Senator Perdue Highlights Concerns About President Obama’s Cuba Policy
Questioning Leads To Obama Administration Admitting Cuban Policies Have Unknown Consequences
WASHINGTON, D.C. – U.S. Senator David Perdue (R-GA) today in a Senate Foreign Relations Committee hearing, spoke at length with Assistant Secretary Alberta Jacobson about President Obama’s plans to normalize relations with Cuba. Senator Perdue asked Assistant Secretary Jacobson about potential negative unintended consequences of President Obama’s proposed actions on Cuba, and the Assistant Secretary admitted that the Obama Administration does not know what effects, if any, normalization would have on influencing the Cuban government. Click here to watch the video.
Senator Perdue: “To follow up, why wouldn’t we make that a prerequisite that better behavior would lead to opened economic relations?”
Secretary Jacobson: “I think Senator, we all want the same end. It’s a question of how we basically motivate that behavior or how effectively we can help support change. The President believes firmly that the efforts we made in the past, which were in fact to say you must change first and then we will engage, just didn’t work to make the changes inside Cuba.”
Senator Perdue: “We have evidence, though, cause and effect of several other countries Britain, Canada, others having opened trading relations with Cuba. We are the only ones really embargoing and yet that engagement really has not changed behavior. So what makes us believe that today our opening up of economic relations with Cuba will actually have that effect?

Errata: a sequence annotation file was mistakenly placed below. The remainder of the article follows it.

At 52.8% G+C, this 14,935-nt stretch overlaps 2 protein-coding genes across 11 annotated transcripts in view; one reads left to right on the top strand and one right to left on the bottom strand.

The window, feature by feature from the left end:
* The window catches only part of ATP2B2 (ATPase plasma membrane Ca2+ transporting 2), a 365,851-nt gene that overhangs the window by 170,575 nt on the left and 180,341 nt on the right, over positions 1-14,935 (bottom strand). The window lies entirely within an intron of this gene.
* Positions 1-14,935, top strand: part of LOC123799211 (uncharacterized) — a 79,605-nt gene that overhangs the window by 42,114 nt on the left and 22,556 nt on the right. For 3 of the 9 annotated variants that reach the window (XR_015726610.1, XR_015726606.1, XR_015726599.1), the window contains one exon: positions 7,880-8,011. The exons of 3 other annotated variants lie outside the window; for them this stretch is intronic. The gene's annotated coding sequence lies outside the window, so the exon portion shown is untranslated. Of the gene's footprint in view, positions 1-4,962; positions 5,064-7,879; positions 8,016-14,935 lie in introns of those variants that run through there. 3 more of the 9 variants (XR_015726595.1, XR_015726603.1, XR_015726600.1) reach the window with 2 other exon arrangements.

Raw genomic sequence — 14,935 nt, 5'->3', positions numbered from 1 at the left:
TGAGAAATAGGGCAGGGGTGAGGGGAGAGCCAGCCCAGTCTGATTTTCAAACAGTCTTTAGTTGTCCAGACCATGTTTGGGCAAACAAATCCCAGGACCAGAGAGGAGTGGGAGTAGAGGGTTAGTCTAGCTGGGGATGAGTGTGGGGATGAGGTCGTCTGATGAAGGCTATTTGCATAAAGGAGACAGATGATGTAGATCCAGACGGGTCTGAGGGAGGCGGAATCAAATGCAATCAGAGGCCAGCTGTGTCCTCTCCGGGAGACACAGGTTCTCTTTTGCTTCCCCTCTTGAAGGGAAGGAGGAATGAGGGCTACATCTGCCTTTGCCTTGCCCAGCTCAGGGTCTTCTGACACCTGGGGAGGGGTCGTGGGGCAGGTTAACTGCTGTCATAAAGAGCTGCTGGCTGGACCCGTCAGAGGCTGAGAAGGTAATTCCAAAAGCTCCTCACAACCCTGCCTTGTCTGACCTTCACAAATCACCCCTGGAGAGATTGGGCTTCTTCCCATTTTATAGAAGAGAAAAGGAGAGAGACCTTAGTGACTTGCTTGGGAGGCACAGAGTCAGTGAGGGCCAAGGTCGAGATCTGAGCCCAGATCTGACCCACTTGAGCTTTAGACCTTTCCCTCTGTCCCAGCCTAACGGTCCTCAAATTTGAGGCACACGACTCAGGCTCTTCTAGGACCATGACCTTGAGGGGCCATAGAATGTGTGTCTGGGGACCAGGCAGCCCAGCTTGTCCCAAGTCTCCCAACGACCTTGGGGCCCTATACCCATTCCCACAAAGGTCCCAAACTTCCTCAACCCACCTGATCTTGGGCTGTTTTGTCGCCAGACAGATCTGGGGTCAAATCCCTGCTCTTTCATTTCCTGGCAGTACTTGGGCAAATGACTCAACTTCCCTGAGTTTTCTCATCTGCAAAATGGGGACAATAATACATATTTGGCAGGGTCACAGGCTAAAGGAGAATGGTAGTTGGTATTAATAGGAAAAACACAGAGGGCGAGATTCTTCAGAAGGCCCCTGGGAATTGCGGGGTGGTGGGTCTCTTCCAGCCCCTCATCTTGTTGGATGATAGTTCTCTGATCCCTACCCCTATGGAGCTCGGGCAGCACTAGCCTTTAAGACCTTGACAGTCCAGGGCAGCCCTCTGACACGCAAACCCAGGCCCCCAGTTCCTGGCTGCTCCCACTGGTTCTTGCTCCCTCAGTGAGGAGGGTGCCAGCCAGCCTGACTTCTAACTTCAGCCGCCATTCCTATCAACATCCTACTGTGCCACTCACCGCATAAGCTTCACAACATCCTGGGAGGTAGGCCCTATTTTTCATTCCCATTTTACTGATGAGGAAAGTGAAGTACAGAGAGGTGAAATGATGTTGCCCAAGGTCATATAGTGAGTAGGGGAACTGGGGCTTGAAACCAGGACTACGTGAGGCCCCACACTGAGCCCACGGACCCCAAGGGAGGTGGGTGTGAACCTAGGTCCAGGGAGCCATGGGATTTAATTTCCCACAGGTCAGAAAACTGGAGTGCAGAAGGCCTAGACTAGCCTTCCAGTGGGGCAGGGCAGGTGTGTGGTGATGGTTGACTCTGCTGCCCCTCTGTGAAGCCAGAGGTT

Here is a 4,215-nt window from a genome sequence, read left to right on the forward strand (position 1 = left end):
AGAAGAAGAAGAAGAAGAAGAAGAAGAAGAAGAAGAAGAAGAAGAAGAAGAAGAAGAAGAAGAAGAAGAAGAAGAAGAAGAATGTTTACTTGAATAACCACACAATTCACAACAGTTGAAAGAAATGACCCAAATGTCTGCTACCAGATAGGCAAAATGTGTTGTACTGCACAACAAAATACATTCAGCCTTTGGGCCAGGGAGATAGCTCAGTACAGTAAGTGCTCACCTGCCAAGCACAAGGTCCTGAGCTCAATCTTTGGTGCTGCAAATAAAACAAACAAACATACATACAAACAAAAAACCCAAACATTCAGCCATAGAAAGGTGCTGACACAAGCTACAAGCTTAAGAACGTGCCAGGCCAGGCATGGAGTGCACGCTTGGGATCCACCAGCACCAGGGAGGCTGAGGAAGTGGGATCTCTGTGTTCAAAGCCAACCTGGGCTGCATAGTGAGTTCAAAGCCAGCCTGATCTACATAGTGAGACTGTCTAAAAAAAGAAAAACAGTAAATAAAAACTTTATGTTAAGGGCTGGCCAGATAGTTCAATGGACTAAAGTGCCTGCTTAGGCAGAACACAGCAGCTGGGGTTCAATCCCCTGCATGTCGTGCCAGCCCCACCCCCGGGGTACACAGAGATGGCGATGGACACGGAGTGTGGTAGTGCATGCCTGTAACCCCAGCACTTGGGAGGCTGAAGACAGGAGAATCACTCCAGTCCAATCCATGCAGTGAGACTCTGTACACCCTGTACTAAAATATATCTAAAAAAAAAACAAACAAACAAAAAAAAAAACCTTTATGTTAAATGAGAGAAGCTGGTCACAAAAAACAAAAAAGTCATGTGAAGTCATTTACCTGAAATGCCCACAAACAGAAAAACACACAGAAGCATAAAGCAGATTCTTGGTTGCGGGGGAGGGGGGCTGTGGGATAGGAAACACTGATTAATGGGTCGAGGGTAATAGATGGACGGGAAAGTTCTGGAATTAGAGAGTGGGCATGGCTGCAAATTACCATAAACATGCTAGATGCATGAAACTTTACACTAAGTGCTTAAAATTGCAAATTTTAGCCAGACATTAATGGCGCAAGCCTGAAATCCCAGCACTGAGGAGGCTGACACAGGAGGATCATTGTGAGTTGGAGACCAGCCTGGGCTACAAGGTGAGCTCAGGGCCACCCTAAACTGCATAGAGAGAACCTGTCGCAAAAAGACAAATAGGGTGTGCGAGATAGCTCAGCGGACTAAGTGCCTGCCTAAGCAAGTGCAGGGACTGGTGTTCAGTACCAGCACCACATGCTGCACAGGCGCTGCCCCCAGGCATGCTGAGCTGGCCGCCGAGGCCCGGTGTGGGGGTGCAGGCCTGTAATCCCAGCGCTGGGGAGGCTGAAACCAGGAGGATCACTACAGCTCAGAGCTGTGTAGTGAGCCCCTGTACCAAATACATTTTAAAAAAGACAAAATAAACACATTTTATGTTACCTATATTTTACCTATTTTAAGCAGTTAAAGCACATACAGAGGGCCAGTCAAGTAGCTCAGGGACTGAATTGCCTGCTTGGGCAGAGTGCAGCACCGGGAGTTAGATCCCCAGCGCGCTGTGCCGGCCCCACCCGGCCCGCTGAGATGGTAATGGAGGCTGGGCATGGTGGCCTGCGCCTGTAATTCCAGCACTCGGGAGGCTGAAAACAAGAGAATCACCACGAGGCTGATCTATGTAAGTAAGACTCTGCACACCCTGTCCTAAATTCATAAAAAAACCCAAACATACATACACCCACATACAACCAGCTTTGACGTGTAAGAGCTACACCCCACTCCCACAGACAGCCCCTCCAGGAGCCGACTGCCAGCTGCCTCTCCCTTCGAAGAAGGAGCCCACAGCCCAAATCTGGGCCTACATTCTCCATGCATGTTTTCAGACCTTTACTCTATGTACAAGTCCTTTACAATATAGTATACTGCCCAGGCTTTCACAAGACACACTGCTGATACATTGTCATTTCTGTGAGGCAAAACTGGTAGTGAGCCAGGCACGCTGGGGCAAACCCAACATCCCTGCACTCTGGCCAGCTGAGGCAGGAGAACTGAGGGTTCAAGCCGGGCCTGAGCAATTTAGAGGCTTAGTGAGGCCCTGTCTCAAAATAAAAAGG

Secretary Jacobson: “I think that’s a fair point , and we don’t know yet what the effect of this policy will be on the Cuban government. We do see already the effect, the beginning of the effect, on the Cuban people while we decry the detentions of the activists. We know there are Cubans who are benefiting from this new policy in their independent businesses and in their belief that they’re going to prosper and have a better life because of engagement with the U.S. The other thing I would say is that I am very engaged with my E.U. counterpart and with my counterpart in Spain, in working with them so that we can now work together, and when we work together not just with our regional counterparts, but with our European counterparts that is more powerful and I think that could have a more galvanizing effect, but it will be slow. I don’t deny that.”
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